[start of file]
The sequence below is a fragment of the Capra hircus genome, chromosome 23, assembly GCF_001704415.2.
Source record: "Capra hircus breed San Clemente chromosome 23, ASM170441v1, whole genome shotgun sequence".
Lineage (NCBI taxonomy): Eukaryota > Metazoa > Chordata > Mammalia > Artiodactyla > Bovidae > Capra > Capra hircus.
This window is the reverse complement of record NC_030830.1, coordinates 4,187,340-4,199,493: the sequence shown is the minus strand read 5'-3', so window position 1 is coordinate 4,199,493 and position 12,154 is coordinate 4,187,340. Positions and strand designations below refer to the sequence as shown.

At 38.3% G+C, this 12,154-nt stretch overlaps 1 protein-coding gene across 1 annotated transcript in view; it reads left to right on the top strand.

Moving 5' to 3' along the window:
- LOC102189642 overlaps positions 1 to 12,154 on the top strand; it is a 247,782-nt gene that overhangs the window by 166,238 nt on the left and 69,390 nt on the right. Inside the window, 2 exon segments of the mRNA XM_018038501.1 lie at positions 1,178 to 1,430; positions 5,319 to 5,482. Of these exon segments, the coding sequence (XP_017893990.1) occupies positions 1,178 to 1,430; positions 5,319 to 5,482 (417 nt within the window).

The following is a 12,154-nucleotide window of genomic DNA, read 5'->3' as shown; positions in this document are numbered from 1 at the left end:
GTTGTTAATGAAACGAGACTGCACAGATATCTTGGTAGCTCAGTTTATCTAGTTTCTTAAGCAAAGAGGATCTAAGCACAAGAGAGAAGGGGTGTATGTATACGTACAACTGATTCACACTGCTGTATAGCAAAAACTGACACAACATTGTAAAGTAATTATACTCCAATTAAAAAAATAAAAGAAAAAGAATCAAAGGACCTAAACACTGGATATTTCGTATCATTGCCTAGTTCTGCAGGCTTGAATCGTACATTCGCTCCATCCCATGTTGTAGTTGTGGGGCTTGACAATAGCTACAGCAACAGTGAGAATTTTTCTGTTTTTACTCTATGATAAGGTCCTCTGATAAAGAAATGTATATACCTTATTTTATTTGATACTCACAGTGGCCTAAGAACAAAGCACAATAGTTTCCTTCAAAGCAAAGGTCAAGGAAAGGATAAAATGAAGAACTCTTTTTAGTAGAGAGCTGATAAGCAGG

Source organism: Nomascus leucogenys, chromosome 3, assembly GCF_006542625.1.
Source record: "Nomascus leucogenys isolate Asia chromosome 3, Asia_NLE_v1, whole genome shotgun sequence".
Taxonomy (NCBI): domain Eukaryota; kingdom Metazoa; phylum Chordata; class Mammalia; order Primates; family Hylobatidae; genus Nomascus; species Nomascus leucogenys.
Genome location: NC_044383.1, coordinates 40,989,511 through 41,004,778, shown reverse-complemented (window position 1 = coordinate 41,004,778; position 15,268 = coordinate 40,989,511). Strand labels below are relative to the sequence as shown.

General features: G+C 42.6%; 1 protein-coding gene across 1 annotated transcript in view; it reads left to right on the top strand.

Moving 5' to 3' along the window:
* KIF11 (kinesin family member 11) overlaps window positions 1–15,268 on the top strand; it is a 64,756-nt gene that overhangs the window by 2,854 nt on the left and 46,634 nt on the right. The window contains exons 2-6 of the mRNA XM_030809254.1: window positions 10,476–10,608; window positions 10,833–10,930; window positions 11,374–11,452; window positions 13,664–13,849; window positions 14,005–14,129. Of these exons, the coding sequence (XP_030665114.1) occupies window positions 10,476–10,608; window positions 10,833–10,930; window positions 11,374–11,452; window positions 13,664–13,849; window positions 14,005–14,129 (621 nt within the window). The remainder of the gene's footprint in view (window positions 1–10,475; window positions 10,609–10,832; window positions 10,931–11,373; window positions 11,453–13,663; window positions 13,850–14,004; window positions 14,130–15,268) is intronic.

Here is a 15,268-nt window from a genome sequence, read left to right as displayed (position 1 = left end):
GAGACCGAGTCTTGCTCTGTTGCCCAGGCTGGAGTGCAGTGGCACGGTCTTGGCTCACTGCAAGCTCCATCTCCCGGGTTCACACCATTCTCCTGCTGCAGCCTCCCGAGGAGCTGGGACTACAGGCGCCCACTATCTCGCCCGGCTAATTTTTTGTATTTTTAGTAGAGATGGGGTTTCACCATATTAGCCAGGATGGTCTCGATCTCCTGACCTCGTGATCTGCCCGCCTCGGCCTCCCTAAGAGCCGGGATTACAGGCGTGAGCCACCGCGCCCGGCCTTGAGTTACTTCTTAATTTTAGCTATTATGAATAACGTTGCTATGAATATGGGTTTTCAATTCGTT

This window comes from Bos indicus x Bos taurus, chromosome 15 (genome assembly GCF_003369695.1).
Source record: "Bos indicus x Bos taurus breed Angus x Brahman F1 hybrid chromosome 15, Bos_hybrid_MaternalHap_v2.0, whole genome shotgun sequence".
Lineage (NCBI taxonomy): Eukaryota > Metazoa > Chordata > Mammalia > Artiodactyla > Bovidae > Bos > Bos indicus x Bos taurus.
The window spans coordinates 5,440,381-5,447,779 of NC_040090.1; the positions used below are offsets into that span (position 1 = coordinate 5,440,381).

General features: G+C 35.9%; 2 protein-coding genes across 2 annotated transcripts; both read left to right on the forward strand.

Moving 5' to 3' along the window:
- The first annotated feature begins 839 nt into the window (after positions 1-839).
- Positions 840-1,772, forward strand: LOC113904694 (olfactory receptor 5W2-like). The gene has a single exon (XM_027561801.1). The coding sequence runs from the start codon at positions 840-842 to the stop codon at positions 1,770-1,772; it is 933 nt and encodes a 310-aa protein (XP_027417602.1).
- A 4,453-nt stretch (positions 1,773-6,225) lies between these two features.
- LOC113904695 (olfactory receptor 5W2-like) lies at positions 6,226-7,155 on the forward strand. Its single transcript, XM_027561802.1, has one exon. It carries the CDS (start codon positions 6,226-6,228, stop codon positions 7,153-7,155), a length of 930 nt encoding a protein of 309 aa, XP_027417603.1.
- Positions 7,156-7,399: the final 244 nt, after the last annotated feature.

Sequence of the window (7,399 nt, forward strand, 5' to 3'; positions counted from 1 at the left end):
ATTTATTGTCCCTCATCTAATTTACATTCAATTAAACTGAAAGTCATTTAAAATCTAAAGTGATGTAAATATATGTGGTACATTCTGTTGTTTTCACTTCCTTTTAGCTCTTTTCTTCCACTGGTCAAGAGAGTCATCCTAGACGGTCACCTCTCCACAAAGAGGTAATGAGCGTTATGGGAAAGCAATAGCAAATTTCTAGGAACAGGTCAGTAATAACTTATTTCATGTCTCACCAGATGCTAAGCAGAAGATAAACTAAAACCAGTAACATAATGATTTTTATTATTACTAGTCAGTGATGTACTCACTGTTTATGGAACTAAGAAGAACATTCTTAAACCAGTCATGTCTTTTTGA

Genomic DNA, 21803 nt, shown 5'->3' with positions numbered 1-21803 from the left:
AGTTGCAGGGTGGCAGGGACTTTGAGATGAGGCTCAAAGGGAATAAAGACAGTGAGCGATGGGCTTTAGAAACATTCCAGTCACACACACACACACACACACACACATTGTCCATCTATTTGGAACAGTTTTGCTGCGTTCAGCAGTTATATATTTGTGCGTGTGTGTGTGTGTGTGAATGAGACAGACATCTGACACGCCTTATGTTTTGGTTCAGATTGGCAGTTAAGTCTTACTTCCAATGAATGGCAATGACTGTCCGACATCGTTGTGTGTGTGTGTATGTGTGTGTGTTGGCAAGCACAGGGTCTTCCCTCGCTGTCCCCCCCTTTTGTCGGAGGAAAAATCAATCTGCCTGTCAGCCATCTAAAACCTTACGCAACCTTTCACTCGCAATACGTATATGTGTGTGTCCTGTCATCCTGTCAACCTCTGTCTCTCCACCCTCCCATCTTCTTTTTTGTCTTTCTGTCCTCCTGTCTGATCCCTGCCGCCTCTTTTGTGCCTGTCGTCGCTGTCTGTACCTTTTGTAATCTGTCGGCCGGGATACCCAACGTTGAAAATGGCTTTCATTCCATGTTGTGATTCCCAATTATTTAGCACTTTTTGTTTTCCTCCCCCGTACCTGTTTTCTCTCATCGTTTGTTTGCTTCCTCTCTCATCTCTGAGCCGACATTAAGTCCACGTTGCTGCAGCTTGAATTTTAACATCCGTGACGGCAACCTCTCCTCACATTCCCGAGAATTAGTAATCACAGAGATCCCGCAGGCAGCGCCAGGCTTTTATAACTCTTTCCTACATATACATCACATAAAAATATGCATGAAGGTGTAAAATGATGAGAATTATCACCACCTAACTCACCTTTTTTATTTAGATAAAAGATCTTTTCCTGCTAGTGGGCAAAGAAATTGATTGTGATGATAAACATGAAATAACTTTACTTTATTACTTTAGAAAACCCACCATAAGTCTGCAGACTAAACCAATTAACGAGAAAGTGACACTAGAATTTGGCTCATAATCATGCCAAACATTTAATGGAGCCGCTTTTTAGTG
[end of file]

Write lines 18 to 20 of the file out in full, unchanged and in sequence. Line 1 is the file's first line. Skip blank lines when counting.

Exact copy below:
GAGACCGAGTCTTGCTCTGTTGCCCAGGCTGGAGTGCAGTGGCACGGTCTTGGCTCACTGCAAGCTCCATCTCCCGGGTTCACACCATTCTCCTGCTGCAGCCTCCCGAGGAGCTGGGACTACAGGCGCCCACTATCTCGCCCGGCTAATTTTTTGTATTTTTAGTAGAGATGGGGTTTCACCATATTAGCCAGGATGGTCTCGATCTCCTGACCTCGTGATCTGCCCGCCTCGGCCTCCCTAAGAGCCGGGATTACAGGCGTGAGCCACCGCGCCCGGCCTTGAGTTACTTCTTAATTTTAGCTATTATGAATAACGTTGCTATGAATATGGGTTTTCAATTCGTT

This window comes from Bos indicus x Bos taurus, chromosome 15 (genome assembly GCF_003369695.1).
Source record: "Bos indicus x Bos taurus breed Angus x Brahman F1 hybrid chromosome 15, Bos_hybrid_MaternalHap_v2.0, whole genome shotgun sequence".